Of course they don't, because the press are continually bombarding them with stories of "holiday-camp-style jails", where prisoners spend many long hours simply laughing at their victims. As long as the public are being fed salacious titbits about how easy prison is, the less likely they are to worry about the well-being of prisoners. I can understand how people would think it only right that those who break the law and prey on society should be treated harshly, and the taking of someone's freedom for long periods is a very harsh punishment. But if society decrees that a lawbreaker should lose his liberty for 20 years, does it also give the body that supervises his forfeit the right to impose further punishment, without any further offence being committed by the prisoner, as it sees fit?

Take for example the Volumetric Control procedure, which requires any prisoner, when ordered, to pack all personal items held in possession into two average-sized cardboard boxes. This includes personal letters, family photographs, clothing, foodstuffs, hobby items and anything else he may possess, stripping the cell, which is his living space. Anything that does not fit into the boxes is confiscated. After this he must then unpack the boxes and put everything back in its place until the next time he is ordered to pack them.

This is punishment - the kind of "task" the organisers of Big Brother might use on the housemates in order to mess with their minds and give the viewers a good laugh, but if they carried on doing it at regular intervals the public would soon see it as a cruel and pointless exercise.

Suppose that those who run Big Brother also thought that it would be a good idea to send in search teams at any time, night or day, to strip-search every housemate? Would this be funny? Or would it serve to increase the housemates' mental instability and paranoia? This kind of "operational procedure" happens every day in our prisons, so can there be any wonder that suicide rates are rising in prisons?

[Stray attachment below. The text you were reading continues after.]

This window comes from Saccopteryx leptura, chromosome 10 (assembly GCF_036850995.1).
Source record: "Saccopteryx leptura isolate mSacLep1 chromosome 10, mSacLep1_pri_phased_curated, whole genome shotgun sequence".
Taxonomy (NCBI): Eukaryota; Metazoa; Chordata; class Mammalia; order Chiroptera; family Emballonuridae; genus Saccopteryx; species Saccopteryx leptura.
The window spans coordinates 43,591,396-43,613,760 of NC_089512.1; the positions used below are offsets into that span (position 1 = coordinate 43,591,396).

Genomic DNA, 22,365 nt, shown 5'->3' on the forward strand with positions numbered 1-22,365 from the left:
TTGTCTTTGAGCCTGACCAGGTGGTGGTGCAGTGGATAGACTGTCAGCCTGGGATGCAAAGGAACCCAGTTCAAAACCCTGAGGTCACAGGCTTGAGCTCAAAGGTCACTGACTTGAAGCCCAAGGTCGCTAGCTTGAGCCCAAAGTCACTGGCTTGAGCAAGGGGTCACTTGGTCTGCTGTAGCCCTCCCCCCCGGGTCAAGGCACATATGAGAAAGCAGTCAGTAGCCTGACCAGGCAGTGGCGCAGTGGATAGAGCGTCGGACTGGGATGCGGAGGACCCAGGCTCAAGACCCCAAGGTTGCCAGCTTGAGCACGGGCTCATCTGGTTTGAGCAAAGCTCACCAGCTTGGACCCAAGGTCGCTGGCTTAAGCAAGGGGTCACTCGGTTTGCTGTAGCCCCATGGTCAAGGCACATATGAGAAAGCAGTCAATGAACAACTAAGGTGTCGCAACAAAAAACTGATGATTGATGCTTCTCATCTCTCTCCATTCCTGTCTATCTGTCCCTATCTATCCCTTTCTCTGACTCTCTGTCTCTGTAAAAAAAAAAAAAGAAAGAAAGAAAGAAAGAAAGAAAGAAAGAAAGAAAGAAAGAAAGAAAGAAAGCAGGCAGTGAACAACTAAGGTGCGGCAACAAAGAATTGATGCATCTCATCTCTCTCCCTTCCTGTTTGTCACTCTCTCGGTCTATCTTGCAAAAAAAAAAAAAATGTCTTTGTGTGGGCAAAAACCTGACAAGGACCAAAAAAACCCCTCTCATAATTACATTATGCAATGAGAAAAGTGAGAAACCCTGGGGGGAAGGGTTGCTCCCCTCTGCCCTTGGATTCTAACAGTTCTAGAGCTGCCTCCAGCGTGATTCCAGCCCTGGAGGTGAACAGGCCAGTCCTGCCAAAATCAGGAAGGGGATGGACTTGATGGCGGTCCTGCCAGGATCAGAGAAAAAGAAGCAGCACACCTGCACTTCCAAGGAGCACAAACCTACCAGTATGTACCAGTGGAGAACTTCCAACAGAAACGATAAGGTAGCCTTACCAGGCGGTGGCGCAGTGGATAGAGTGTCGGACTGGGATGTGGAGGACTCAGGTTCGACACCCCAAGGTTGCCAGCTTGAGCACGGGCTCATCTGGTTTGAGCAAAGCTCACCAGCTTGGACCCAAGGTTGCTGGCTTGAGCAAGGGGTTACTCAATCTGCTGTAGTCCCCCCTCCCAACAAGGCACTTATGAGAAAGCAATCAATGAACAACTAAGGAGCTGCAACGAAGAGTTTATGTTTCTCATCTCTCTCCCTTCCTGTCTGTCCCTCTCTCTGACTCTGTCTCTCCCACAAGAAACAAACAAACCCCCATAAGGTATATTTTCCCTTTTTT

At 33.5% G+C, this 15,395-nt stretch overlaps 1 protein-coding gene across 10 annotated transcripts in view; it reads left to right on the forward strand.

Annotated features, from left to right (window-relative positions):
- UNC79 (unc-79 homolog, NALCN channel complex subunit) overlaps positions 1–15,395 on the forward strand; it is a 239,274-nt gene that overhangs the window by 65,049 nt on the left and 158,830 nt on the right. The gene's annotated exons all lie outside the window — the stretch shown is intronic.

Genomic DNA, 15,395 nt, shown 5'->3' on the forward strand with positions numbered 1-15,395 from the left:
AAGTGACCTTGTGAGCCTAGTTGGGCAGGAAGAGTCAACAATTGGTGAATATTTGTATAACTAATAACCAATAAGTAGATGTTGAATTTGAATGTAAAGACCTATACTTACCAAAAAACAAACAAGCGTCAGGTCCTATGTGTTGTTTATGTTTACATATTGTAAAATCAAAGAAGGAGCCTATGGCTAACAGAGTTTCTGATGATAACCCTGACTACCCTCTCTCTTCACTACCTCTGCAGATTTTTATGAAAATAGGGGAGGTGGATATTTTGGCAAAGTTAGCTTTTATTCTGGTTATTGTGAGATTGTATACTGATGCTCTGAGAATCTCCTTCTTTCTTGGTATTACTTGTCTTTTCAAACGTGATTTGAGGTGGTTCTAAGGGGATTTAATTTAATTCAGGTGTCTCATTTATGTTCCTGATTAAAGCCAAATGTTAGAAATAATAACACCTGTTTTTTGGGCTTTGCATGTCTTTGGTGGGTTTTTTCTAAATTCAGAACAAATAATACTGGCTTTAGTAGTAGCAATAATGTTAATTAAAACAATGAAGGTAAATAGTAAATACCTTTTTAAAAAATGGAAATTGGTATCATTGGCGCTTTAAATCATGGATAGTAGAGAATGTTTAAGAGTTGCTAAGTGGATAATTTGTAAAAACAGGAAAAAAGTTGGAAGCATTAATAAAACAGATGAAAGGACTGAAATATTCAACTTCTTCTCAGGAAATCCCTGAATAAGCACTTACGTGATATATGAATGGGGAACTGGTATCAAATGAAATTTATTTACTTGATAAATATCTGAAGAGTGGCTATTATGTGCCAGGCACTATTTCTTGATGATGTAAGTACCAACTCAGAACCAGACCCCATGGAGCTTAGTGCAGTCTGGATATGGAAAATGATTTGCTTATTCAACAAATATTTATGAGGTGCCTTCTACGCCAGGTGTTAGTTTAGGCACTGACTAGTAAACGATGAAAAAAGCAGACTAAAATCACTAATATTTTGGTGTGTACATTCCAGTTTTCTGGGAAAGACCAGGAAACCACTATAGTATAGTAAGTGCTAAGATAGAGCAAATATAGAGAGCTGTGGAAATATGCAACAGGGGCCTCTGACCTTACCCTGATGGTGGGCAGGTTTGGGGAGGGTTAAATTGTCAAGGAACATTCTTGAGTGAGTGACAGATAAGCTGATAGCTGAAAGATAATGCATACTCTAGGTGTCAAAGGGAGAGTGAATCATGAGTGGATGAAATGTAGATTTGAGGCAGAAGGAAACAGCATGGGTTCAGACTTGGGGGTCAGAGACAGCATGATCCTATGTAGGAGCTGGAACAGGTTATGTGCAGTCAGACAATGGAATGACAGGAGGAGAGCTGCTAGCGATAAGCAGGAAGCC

Every day in prison is a struggle against the frustration generated by countless petty rules and regulations. Something as simple as ordering a pair of socks involves filling in six different forms and getting permission from three different departments. It can be no coincidence that apart from the high suicide and self-harm rates there has been a rise in the number of prisoners being sectioned under the Mental Health Act.

I accept that prison is not meant to be easy. But do we really want a prison system that takes bad people and makes them worse? That takes the sane and makes them mentally ill? A system so terrible that more than 100 people a year are driven to take their own lives rather than serve out their sentence? Is this why nobody wants to talk about our prisons, but will give acres of media coverage to a television show that fakes an approximation of the prison experience?

Two things I am sure of: if any of the Big Brother housemates ever goes stir-crazy and self-harms live on air the show will be scrapped. Blood and death seem acceptable when shrouded by the secrecy of our prisons, but not in your own front room. And long after the last housemate has collected their prize, there will still be more than 75,000 of us locked up playing a version of the "game". Only no one will be watching.

Noel Smith is serving a life sentence for armed robbery. The paperback version of his memoir, 'A Few Kind Words and a Loaded Gun', is published by Penguin next month